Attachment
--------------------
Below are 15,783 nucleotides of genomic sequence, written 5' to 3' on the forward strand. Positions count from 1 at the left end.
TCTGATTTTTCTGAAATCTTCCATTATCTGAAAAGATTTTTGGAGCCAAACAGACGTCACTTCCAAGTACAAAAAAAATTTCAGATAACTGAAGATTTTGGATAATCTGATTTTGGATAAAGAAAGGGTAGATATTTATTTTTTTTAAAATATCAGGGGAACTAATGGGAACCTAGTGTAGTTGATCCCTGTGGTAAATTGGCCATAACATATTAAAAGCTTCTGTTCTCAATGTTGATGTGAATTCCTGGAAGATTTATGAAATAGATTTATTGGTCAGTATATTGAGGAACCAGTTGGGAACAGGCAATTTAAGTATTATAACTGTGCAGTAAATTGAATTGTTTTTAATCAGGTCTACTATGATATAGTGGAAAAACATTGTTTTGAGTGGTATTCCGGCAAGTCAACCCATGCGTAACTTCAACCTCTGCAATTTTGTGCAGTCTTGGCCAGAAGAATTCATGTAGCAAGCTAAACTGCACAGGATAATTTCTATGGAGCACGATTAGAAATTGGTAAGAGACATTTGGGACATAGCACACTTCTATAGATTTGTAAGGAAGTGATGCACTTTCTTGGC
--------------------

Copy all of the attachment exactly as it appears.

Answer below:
Below are 15,783 nucleotides of genomic sequence, written 5' to 3' on the forward strand. Positions count from 1 at the left end.
TCTGATTTTTCTGAAATCTTCCATTATCTGAAAAGATTTTTGGAGCCAAACAGACGTCACTTCCAAGTACAAAAAAAATTTCAGATAACTGAAGATTTTGGATAATCTGATTTTGGATAAAGAAAGGGTAGATATTTATTTTTTTTAAAATATCAGGGGAACTAATGGGAACCTAGTGTAGTTGATCCCTGTGGTAAATTGGCCATAACATATTAAAAGCTTCTGTTCTCAATGTTGATGTGAATTCCTGGAAGATTTATGAAATAGATTTATTGGTCAGTATATTGAGGAACCAGTTGGGAACAGGCAATTTAAGTATTATAACTGTGCAGTAAATTGAATTGTTTTTAATCAGGTCTACTATGATATAGTGGAAAAACATTGTTTTGAGTGGTATTCCGGCAAGTCAACCCATGCGTAACTTCAACCTCTGCAATTTTGTGCAGTCTTGGCCAGAAGAATTCATGTAGCAAGCTAAACTGCACAGGATAATTTCTATGGAGCACGATTAGAAATTGGTAAGAGACATTTGGGACATAGCACACTTCTATAGATTTGTAAGGAAGTGATGCACTTTCTTGGC